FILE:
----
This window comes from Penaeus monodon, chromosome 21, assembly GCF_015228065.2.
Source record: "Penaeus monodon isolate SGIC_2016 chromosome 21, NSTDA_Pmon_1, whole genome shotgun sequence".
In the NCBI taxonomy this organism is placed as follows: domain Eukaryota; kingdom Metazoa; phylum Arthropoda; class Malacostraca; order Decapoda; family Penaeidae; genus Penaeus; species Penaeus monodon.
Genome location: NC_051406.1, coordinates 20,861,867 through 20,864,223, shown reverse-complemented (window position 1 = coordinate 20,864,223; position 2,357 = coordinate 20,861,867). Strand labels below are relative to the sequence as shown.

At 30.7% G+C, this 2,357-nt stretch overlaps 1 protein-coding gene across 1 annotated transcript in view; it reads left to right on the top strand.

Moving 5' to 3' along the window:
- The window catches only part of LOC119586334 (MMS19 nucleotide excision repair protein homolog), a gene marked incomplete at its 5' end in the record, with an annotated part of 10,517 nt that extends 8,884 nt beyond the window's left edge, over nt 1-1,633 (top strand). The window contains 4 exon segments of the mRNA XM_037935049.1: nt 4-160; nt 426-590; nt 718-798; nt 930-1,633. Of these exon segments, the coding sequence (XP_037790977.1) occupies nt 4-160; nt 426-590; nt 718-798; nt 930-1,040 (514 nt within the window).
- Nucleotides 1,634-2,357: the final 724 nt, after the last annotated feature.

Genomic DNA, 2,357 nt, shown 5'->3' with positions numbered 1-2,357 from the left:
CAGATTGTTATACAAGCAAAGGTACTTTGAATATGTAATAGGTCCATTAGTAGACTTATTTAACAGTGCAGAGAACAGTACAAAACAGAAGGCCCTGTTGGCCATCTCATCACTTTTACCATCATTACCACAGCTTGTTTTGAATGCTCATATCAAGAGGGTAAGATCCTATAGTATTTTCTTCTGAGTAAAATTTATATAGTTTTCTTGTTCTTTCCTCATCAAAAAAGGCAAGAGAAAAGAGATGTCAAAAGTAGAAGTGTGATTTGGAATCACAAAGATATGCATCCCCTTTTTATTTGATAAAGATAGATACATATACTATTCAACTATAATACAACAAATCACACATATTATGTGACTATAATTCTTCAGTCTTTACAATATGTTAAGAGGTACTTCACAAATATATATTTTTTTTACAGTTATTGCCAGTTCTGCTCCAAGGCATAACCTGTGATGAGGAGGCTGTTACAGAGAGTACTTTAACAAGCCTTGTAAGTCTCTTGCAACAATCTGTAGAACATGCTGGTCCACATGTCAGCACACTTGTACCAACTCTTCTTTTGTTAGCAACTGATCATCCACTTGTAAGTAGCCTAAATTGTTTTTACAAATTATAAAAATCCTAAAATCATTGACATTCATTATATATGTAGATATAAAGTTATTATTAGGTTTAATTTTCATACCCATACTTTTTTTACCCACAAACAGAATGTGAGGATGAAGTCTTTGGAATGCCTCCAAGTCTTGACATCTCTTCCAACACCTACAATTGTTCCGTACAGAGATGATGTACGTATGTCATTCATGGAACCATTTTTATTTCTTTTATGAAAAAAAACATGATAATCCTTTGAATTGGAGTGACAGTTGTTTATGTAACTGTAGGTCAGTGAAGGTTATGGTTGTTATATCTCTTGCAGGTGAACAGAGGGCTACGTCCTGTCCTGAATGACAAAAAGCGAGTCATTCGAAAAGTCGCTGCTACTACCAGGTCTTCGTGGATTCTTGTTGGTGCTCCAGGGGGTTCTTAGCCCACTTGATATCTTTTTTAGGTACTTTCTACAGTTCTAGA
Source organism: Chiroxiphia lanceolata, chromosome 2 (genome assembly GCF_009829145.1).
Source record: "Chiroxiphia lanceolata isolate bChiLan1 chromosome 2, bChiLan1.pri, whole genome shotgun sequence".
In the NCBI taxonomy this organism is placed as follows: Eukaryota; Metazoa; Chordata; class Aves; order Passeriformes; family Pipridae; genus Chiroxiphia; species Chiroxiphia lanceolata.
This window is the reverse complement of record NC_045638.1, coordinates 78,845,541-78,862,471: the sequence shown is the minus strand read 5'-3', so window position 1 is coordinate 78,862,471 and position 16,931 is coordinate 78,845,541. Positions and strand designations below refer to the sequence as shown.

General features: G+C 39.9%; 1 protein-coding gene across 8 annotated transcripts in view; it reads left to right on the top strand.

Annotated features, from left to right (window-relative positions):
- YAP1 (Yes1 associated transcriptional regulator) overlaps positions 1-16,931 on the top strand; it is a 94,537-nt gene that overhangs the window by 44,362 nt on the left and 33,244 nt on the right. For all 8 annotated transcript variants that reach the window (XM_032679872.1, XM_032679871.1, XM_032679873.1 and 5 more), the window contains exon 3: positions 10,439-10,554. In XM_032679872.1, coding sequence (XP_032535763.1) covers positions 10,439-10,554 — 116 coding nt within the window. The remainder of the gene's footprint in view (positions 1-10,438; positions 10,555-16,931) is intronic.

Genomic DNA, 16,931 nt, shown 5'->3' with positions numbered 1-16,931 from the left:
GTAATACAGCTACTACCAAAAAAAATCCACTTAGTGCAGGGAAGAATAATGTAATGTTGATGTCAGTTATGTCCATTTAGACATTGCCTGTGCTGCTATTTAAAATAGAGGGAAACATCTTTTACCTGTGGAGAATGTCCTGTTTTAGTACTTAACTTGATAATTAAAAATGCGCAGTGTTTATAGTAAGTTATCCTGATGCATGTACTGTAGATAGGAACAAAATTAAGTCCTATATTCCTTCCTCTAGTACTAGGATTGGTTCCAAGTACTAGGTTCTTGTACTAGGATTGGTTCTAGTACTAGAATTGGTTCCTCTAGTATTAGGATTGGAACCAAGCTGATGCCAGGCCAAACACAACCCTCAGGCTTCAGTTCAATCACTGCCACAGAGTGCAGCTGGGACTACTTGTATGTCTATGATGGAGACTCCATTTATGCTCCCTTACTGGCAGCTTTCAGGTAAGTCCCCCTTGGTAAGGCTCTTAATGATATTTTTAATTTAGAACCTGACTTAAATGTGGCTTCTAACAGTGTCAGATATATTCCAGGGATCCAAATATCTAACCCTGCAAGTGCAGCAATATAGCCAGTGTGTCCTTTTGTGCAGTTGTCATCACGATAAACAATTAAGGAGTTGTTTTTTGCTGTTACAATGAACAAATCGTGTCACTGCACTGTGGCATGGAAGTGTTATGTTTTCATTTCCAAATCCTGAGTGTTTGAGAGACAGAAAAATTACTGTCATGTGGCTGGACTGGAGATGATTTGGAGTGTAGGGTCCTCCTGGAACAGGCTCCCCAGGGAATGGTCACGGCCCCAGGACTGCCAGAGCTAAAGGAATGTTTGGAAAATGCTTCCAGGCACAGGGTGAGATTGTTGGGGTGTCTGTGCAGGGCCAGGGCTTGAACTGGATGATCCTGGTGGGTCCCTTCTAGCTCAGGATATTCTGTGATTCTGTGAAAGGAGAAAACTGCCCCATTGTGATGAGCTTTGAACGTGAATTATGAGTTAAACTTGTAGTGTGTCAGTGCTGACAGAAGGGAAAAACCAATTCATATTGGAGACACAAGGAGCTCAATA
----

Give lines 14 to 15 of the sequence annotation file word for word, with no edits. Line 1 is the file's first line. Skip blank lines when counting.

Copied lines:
This window is the reverse complement of record NC_045638.1, coordinates 78,845,541-78,862,471: the sequence shown is the minus strand read 5'-3', so window position 1 is coordinate 78,862,471 and position 16,931 is coordinate 78,845,541. Positions and strand designations below refer to the sequence as shown.

General features: G+C 39.9%; 1 protein-coding gene across 8 annotated transcripts in view; it reads left to right on the top strand.